Tia McGraff’s eleven song collection Stubborn in My Blood is her follow-up to the recent release Crazy Beautiful and continues her long-standing collaboration with husband and musician Tommy Parham. The duo originally met when both were living in the Nashville area and, since they joined artistic forces, they have earned generous praise and played some of the most important venues in the Americana/country music scene. Much of what they offer on Stubborn in My Blood definitely takes its cues from classic country music, both in terms of instrumentation and structure, but there’s influences on the music making their effect felt throughout the course of the album. McGraff and Parham are on quite a run over the last three years and, in that time, she has solidified her position as one of the best singer/songwriters working within the Americana style today. This new album should raise her regard several notches and stands among the finest efforts the genre can produce in 2018.
“Pilot of Change” begins the album and, by the time I reached the conclusion, I was still sure that the song is among Stubborn in My Blood’s finest moments. The rich arrangement of instrumentation definitely recalls traditional music without ever belaboring it with clichés McGraff shows she’s adept with a lyric balancing both characterization and storytelling while still retaining the focus of the song thanks to her eye-popping vocal. The second song on Stubborn in My Blood, “Hole in Your Heart”, is one of the bleaker tunes on the release with some atmospheric electric guitar accompanying the acoustic guitar/McGraff’s voice at the heart of the number. “Strong” is one of the obvious singles from this release and packs quite a wallop despite being a piano based ballad. There’s none of the schmaltz we associate with modern country or pop plaguing this song; instead, McGraff’s vocal is a cry from the heart and the music embodies the song’s emotional tenor without ever straining for effect.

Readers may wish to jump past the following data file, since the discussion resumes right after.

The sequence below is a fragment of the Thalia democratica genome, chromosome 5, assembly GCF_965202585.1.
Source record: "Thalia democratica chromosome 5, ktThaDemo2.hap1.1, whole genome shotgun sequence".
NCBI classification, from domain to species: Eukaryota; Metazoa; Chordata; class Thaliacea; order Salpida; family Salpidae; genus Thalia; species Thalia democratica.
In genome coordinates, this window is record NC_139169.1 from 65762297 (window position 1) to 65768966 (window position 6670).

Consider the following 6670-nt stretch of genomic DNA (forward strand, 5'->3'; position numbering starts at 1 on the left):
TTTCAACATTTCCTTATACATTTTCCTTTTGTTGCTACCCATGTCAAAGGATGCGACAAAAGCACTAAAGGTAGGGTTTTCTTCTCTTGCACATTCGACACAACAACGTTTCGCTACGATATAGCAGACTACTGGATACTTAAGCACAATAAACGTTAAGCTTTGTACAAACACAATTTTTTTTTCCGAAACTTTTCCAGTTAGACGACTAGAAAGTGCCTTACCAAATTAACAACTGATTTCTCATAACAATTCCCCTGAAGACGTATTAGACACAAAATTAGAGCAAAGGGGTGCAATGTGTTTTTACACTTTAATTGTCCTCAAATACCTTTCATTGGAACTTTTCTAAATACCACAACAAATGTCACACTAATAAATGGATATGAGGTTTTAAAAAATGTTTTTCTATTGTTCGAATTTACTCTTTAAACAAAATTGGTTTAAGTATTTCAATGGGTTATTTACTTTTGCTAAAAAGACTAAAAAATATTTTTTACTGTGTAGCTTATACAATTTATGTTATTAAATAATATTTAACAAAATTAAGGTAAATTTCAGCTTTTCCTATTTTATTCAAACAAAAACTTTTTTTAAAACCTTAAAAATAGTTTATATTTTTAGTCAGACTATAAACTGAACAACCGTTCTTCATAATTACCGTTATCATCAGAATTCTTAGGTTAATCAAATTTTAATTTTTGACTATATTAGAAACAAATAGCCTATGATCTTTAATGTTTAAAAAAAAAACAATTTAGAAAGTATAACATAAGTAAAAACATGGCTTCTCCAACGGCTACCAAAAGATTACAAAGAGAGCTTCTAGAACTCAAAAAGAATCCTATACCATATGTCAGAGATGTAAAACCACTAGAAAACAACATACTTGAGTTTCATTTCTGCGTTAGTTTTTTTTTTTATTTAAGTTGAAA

“Stubborn in My Blood” has lyrics and a vocal alike helping it come across as an expression of McGraff’s character rather than merely a performance for audiences. It’s that sort of personal touch that she brings to album setting it apart from similar efforts in this mold, I think, and the keen experience she brings to the songs as a performer transforms them into something indelible and true. There’s a calm, collected confidence surrounding “Faraway Man” despite the heartache lurking just beneath the song’s surface and McGraff gives an intimate, near angelic reading of the song that will touch all the but the hardest hearts. The melancholy fiddle playing accentuates the mood and even takes a brief, effective solo. There’s some tasteful banjo and fiddle both appearing in the second to last track “The Faithful Ones”. The sense of community often expressed in the duo’s music comes across here, as well, and it’s crouched in traditional, even biblical, language that finds its mark. McGraff gives the song a light bluesy edge that makes it all the more appealing. Stubborn in My Blood, for me, means McGraff remains as resolutely committed to following her Muse as ever before and we can look forward to high quality albums like this for some time to come. She’s getting better and going deeper each time out.